When providing a service, it is important to be competitive in your pricing. When there's a service that is priced extremely low, there is usually an automatic preconception that the quality of the service will be low as well. To ensure your cooking class prices are competitive with other instructors, you should research the pricing of other instructors in your area as well as the internet. If it is your first time providing classes online using video conferencing capabilities, you could charge slightly less for your cooking classes until you become use to your new instruction method. Also, since ingredients for each students don't need to be purchased and a venue does not need to rented, the savings can be passed down to the client allowing for more affordable prices.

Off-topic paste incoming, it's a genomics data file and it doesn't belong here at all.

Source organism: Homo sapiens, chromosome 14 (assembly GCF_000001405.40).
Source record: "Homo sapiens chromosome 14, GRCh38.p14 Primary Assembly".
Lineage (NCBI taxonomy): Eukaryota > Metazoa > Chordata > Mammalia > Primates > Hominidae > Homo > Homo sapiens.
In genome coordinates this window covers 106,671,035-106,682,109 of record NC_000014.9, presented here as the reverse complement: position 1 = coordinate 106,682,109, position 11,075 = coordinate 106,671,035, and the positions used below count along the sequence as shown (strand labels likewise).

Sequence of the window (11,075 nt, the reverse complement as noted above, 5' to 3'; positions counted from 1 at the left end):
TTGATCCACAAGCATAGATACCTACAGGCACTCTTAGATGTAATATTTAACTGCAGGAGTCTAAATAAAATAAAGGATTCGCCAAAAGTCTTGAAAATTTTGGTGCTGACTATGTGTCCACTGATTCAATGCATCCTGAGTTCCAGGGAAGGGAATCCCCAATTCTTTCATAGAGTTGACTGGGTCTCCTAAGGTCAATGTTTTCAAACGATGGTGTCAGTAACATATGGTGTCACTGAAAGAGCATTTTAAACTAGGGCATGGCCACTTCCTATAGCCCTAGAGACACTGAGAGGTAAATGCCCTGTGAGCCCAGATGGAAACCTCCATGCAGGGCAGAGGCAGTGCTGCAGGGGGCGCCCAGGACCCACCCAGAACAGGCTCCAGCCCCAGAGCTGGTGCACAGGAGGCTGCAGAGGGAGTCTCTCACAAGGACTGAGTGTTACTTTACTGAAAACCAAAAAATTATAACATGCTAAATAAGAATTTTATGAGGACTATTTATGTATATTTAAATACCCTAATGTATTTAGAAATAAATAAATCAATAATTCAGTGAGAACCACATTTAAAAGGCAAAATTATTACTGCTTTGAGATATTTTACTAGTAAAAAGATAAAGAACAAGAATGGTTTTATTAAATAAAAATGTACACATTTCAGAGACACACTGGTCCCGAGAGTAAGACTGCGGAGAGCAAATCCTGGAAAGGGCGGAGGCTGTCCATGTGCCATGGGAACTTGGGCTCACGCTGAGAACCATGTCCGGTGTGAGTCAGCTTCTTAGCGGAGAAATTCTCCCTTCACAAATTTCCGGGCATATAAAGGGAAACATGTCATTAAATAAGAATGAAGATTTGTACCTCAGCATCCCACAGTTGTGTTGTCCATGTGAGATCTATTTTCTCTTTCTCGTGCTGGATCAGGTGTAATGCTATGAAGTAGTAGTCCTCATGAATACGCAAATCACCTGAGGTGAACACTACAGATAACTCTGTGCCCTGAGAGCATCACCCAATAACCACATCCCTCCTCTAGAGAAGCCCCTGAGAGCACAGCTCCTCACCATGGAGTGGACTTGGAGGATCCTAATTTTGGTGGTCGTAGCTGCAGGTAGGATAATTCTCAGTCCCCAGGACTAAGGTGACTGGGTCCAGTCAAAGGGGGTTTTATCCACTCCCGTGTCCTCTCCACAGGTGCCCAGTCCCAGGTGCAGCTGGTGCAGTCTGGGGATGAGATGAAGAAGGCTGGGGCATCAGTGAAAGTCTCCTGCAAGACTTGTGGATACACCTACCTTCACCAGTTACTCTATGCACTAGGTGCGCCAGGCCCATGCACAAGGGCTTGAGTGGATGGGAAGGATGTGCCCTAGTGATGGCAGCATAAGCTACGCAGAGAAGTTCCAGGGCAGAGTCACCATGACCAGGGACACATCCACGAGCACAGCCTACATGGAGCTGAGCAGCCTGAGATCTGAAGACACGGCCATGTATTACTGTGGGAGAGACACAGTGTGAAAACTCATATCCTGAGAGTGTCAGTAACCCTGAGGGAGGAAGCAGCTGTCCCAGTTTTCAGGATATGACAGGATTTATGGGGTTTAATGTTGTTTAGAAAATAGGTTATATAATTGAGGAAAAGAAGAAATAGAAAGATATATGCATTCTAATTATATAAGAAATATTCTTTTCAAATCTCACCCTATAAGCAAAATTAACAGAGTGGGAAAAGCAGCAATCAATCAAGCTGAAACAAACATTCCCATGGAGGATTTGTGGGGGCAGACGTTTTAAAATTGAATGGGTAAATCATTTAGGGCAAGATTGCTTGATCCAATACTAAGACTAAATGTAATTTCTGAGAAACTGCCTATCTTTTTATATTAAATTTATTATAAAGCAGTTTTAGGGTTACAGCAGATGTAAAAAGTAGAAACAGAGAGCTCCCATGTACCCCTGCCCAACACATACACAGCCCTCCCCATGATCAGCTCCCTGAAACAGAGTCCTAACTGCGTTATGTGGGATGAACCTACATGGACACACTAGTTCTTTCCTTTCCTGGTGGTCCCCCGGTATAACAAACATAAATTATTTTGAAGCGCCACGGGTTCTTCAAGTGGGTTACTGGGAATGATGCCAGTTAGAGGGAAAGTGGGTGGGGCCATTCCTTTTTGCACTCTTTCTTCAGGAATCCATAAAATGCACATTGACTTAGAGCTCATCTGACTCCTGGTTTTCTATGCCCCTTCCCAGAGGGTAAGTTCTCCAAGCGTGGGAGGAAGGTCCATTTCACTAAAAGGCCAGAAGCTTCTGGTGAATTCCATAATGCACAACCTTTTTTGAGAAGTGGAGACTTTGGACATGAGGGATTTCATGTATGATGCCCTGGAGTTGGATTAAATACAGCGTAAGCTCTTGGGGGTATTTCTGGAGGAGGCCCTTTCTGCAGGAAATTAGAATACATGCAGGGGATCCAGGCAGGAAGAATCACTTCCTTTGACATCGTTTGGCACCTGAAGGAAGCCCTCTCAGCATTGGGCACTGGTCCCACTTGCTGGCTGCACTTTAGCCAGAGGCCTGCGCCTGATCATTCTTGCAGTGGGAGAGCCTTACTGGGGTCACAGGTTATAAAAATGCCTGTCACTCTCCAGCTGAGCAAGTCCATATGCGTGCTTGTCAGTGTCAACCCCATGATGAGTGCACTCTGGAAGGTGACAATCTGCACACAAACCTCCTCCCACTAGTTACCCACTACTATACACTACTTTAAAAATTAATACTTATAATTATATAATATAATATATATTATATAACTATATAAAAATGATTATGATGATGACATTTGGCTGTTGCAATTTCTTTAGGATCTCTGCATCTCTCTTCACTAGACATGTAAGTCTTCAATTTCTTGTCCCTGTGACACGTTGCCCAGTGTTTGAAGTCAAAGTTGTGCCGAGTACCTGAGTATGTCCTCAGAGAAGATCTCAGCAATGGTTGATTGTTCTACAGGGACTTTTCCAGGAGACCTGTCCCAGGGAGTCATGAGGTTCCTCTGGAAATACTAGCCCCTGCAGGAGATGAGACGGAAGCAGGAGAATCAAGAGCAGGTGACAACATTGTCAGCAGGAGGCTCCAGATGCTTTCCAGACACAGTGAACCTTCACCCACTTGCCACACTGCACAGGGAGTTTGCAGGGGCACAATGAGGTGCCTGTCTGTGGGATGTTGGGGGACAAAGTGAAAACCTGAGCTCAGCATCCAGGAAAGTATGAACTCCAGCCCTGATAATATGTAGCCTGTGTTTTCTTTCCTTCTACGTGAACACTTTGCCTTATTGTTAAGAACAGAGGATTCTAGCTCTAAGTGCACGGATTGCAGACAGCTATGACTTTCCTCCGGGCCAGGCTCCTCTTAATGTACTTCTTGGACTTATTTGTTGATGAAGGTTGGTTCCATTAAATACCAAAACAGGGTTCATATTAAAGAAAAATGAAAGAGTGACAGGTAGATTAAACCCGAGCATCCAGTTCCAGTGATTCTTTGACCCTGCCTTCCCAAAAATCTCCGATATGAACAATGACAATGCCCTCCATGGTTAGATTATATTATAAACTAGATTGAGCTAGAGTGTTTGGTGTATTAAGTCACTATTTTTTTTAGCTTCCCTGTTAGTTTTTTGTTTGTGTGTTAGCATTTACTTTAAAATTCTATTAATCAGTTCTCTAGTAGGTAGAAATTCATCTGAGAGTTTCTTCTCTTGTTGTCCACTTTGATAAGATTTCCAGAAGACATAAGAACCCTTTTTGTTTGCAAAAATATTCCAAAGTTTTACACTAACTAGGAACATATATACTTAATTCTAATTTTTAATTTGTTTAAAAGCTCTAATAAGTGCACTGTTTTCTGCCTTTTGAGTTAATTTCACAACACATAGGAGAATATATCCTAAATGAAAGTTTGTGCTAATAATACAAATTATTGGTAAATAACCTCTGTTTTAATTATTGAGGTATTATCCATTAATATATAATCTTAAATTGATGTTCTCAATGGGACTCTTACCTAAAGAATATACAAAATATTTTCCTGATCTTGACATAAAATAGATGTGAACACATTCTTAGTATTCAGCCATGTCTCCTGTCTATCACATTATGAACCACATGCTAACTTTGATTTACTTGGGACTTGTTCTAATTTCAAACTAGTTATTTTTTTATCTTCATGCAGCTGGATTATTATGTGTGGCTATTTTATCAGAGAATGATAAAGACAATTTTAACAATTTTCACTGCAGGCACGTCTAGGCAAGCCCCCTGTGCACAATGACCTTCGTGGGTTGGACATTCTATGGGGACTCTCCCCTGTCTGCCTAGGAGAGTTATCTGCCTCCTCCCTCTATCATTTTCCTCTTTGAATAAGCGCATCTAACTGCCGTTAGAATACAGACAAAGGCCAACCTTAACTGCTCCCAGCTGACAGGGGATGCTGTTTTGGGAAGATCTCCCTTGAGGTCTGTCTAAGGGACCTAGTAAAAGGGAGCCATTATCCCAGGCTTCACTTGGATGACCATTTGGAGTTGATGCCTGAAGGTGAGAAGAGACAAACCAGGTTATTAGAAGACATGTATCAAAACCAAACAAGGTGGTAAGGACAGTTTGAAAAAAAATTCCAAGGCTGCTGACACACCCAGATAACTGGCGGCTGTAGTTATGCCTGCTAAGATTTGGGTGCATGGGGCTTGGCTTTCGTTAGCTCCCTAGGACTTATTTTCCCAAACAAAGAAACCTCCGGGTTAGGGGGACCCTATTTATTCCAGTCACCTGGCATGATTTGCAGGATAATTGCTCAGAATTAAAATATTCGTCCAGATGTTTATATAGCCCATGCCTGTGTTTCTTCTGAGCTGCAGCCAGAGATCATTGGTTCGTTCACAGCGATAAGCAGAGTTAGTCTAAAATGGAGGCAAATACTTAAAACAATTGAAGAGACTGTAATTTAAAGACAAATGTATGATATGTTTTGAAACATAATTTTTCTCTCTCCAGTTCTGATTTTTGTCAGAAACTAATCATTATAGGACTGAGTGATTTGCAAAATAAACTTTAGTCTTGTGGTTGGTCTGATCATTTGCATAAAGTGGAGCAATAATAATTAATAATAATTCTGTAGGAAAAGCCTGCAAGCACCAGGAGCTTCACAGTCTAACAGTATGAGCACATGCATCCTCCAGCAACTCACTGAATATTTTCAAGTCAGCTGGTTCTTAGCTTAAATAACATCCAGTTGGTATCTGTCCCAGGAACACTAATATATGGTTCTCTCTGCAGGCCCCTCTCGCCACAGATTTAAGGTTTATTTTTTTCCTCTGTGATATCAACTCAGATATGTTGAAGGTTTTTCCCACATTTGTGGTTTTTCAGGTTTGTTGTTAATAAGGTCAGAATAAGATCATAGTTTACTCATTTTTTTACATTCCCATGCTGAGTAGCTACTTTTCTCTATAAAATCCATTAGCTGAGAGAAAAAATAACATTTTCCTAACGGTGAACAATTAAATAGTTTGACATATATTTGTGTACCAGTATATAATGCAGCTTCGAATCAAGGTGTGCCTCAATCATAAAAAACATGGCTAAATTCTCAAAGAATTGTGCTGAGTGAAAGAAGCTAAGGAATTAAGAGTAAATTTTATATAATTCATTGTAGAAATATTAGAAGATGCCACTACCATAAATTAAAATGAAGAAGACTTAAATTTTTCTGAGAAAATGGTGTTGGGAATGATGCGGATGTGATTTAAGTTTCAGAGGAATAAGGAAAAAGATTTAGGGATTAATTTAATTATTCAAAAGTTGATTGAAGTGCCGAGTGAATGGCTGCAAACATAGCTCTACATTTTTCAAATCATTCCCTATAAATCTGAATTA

A good rule of thumb when figuring out what to charge for classes is deciding how much you would like to make on an hourly basis by providing your cooking instruction. If you are offering a private session, that figure will be your hourly rate . If your class is shorter than that, you could use the divide by quarter hour increments as listed below:
- 45 minute session-Divide hourly figure by .75
- 30 minute session-Divide hourly figure by .5
- 15 minute session-Divide hourly figure by .25
If offering small group sessions, you could use the same steps as above and divide that amount by the number of clients you are willing to have in that session. If you're still unsure, $25.00 for a half hour is a good starting price until you can figure out your class pricing model.